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Report to Congress on Nonstrategic Nuclear Weapons

The following is the Jan. 17, 2019 Congressional Research Service report, Nonstrategic Nuclear Weapons.

From the report

Recent debates about U.S. nuclear weapons have questioned what role weapons with shorter ranges and lower yields can play in addressing emerging threats in Europe and Asia. These weapons, often referred to as nonstrategic nuclear weapons, have not been limited by past U.S.-Russian arms control agreements, although some analysts argue such limits would be of value, particularly in addressing Russia’s greater numbers of these types of weapons. Others have argued that the United States should expand its deployments of these weapons, in both Europe and Asia, to address new risks of war conducted under a nuclear shadow. The Trump Administration addressed these questions in the Nuclear Posture Review released in February 2018, and determined that the United States should acquire two new types of nonstrategic nuclear weapons: a new low-yield warhead for submarine-launched ballistic missiles and a new sea-launched cruise missile.

During the Cold War, the United States and Soviet Union both deployed nonstrategic nuclear weapons for use in the field during a conflict. While there are several ways to distinguish between strategic and nonstrategic nuclear weapons, most analysts consider nonstrategic weapons to be shorter-range delivery systems with lower-yield warheads that might be used to attack troops or facilities on the battlefield. They have included nuclear mines; artillery; short-, medium-, and long-range ballistic missiles; cruise missiles; and gravity bombs. In contrast with the longer-range “strategic” nuclear weapons, these weapons had a lower profile in policy debates and arms control negotiations, possibly because they did not pose a direct threat to the continental United States. At the end of the 1980s, each nation still had thousands of these weapons deployed with their troops in the field, aboard naval vessels, and on aircraft.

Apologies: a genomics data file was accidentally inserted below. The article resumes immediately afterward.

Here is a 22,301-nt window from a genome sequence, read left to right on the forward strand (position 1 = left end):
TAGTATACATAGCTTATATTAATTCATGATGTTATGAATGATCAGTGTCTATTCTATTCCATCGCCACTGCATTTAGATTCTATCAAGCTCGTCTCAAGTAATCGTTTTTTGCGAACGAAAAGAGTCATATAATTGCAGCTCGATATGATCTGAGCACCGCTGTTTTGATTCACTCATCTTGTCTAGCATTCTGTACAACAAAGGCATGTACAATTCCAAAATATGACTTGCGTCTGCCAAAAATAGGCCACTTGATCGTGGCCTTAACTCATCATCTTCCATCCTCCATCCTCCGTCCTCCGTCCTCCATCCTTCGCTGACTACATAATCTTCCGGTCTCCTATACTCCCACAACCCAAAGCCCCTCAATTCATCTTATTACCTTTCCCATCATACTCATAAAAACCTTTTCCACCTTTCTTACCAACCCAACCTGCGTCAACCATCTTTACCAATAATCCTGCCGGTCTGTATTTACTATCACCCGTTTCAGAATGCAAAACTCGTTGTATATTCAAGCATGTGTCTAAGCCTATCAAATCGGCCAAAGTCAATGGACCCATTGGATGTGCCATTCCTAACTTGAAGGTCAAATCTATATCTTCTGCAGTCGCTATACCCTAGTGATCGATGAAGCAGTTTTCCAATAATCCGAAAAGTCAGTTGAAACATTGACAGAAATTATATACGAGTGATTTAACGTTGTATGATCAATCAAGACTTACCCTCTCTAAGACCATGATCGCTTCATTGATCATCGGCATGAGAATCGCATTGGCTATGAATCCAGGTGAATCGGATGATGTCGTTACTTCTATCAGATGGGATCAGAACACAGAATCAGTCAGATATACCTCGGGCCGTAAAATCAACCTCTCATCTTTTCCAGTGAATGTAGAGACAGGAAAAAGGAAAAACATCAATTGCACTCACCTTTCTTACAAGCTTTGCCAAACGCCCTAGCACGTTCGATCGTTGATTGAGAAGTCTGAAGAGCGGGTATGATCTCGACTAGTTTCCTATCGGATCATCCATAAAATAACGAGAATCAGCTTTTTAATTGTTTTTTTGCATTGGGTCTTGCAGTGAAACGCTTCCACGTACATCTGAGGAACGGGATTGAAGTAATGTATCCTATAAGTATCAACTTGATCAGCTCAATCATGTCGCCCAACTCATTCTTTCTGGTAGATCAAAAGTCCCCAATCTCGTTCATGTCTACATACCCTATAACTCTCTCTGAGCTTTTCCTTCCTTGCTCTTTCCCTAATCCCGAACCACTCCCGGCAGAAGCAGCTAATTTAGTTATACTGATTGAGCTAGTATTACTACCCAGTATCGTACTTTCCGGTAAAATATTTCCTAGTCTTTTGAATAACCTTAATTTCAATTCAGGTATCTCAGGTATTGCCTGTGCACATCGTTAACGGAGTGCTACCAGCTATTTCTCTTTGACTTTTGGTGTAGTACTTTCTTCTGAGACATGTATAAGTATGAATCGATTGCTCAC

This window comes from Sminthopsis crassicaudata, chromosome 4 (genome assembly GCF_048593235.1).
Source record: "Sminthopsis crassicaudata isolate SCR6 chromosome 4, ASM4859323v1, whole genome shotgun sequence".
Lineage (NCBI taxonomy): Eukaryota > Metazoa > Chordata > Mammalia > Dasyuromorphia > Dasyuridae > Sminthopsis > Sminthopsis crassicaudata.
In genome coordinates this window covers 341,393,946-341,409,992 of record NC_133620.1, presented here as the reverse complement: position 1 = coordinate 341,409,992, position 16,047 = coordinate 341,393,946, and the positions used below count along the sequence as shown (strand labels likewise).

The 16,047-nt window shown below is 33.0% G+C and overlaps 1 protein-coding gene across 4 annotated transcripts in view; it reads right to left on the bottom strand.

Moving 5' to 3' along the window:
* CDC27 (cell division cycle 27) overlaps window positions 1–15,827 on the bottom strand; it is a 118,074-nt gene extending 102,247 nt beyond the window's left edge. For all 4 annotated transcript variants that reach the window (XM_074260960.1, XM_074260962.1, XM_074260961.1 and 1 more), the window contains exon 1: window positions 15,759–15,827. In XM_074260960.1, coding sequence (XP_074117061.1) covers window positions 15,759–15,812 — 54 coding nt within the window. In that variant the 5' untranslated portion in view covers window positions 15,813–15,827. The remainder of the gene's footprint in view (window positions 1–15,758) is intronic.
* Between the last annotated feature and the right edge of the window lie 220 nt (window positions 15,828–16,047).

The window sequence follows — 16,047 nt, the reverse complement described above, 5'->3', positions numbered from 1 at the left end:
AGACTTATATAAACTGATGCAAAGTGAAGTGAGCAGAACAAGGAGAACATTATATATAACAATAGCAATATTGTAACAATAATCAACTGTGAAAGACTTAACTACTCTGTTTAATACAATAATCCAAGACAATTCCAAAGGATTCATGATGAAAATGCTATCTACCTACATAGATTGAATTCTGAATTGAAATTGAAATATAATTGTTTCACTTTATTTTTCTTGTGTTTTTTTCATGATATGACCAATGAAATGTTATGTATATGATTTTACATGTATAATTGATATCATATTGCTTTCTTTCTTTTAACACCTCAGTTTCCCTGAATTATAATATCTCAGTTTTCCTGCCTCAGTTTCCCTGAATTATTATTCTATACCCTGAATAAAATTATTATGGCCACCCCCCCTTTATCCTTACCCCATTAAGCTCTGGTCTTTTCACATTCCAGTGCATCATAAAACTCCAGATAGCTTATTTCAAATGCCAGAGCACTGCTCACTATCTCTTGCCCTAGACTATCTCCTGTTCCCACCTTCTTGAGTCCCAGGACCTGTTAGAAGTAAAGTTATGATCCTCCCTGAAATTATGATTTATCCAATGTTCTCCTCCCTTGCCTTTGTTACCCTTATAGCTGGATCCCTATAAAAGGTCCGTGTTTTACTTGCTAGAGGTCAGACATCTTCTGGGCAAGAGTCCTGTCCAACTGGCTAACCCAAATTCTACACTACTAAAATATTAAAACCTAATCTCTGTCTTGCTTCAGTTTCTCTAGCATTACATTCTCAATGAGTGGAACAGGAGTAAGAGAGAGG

In 1991, the United States and Soviet Union both withdrew from deployment most and eliminated from their arsenals many of their nonstrategic nuclear weapons. The United States now has approximately 500 nonstrategic nuclear weapons, with around 200 deployed with aircraft in Europe and the remaining stored in the United States. Estimates vary, but experts believe Russia still has between 1,000 and 6,000 warheads for nonstrategic nuclear weapons in its arsenal. The Bush Administration quietly redeployed some U.S. weapons deployed in Europe, while the Obama Administration retired older sea-launched cruise missiles. Russia, however seems to have increased its reliance on nuclear weapons in its national security concept.

Analysts have identified a number of issues with the continued deployment of U.S. and Russian nonstrategic nuclear weapons. These include questions about the safety and security of Russia’s weapons and the possibility that some might be lost, stolen, or sold to another nation or group; questions about the role of these weapons in U.S. and Russian security policy; questions about the role that these weapons play in NATO policy and whether there is a continuing need for the United States to deploy them at bases overseas; questions about the implications of the disparity in numbers between U.S. and Russian nonstrategic nuclear weapons; and questions about the relationship between nonstrategic nuclear weapons and U.S. nonproliferation policy.

Some argue that these weapons do not create any problems and the United States should not alter its policy. Others argue that the United States should expand its deployments of these weapons in response to challenges from Russia, China, and North Korea. Some believe the United States should reduce its reliance on these weapons and encourage Russia to do the same. Many have suggested that the United States and Russia expand efforts to cooperate on ensuring the safe and secure storage and elimination of these weapons; others have suggested that they negotiate an arms control treaty that would limit these weapons and allow for increased transparency in monitoring their deployment and elimination. The 115th Congress may review some of these proposals.